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That brow in furrow'd lines had fix'd at last,
And spake of passions, but of passion past :
The pride, but not the fire, of early days,
Coldness of mien, and carelessness of praise;
A high demeanour, and a glance that took
Their thoughts from others by a single look ;
And that sarcastic levity of tongue,
The stinging of a heart the world hath stung,
That darts in seeming playfulness around, 75
And makes those feel that will not own the wound;
All these seemd his, and something more beneath,
Than glance could well reveal, or accent breathe.
Ambition, glory, love, the common aim,
That some can conquer, and that all would claim, 80
Within his breast appear'd no more to strive,
Yet seem'd as lately they had been alive;
And some deep feeling it were vain to trace
At moments lighten'd o'er his livid face.

VI.

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Not much he loved long question of the past,
Nor told of wondrous wilds, and deserts vast,
In those far lands where he had wander'd lone,
And-as himself would have it seem-unknown:
Yet these in vain his eye could scarcely scan,
Nor glean experience from his fellow man;
But what he had beheld he shunn'd' to show,
As hardly worth a stranger's care to know;

90

If still more prying such inquiry grew,
His brow fell darker, and his words more few.

VII.

Not unrejoiced to see him once again,

95 Warm was his welcome to the haunts of men; Born of high lineage, link'd in high command, He mingled with the Magnates of his land; Join'd the carousals of the great and gay, And saw them smile or sigh their hours away; 100 But still he only saw,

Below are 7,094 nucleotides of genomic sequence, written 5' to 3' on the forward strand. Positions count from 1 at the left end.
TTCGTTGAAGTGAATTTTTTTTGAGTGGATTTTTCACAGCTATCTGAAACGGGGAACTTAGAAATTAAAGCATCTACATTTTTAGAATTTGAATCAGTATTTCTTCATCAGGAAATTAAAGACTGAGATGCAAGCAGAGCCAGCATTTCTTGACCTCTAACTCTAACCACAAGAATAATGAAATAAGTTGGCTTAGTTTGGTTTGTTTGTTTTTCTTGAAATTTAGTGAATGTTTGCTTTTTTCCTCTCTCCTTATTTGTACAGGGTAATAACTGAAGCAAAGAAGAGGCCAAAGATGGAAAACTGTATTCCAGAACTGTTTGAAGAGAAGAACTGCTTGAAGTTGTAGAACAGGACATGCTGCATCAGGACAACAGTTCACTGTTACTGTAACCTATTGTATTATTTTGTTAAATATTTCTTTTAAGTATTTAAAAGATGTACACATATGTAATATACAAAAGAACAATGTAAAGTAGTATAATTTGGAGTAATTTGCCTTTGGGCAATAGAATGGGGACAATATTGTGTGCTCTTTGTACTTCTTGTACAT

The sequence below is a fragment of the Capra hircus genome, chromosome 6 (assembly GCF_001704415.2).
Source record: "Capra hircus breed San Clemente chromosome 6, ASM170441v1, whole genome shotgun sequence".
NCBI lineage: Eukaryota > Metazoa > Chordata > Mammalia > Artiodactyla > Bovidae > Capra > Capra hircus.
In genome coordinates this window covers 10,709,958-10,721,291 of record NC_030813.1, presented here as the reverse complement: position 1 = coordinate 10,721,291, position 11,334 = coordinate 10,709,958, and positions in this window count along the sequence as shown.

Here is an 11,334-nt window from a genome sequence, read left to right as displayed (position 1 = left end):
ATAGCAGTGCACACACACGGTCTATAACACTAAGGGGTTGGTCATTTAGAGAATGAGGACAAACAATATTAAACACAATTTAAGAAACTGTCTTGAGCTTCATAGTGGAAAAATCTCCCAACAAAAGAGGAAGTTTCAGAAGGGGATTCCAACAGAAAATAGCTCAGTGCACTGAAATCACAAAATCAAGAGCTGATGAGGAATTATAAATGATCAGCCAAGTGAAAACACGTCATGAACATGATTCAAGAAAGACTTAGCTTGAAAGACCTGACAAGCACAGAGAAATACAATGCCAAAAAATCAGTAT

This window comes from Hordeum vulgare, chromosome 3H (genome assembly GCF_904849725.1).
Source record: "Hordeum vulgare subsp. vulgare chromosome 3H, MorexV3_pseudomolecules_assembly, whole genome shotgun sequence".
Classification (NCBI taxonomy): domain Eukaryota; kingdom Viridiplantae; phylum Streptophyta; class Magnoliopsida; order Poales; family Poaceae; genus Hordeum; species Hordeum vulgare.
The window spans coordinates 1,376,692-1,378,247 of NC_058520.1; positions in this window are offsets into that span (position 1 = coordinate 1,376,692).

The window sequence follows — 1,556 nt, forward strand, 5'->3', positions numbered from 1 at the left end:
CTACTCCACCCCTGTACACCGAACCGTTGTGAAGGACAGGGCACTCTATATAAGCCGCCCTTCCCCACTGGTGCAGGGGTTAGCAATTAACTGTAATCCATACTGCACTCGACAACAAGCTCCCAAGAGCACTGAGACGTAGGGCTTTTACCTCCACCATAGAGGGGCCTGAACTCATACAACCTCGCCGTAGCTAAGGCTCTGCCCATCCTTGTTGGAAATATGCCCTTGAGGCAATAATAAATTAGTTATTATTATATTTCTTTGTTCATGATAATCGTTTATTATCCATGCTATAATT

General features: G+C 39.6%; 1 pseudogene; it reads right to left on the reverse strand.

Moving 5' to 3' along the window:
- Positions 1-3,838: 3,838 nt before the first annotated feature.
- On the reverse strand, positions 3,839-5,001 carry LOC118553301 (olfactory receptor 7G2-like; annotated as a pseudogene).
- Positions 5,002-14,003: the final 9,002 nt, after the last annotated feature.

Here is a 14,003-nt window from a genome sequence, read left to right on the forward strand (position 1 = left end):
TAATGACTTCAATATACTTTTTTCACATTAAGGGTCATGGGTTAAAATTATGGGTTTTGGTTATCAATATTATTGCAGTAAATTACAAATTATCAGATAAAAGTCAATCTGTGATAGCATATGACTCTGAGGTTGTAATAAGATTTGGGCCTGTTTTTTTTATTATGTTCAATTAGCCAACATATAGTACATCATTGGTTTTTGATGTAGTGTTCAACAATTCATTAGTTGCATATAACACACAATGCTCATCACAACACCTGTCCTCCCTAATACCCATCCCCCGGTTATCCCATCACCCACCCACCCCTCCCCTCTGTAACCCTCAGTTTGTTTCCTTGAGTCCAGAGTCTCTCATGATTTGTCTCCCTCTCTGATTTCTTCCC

and did not share The common pleasure or the general care; He did not follow what they all pursued With hope still baffled still to be renew'd; Nor shadowy honour, nor substantial gain,

105 Nor beauty's preference, and the rival's pain: Around him some mysterious circle thrown Repell'd approach, and show'd him still alone; Upon his eye sate something of reproof, That kept at least frivolity aloof;

110 And things more timid that beheld him near, In silence gazed, or whisper'd mutual fear; And they the wiser, friendlier few confest They deem'd him better than his air exprest.

VIII.

115

'Twas strange-in youth all action and all life, Burning for pleasure, not averse from strife;

Woman---the field--the ocean-all that gave
Promise of gladness, peril of a grave,
In turn he tried ---he ransack'd all below,
And found his recompense in joy or wo,

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No tame, trite medium ; for his feelings sought
In that intenseness an escape from thought:
The tempest of his heart in scorn had gazed
On that the feebler elements hath raised;
The rapture of his heart had look'd on high, 125
And ask'd if greater dwelt beyond the sky:
Chain'd to excess, the slave of each extreme,
How woke he from the wildness of that dream ?
Alas! he told not-but he did awake
To curse the wither'd heart that would not break. 130

IX.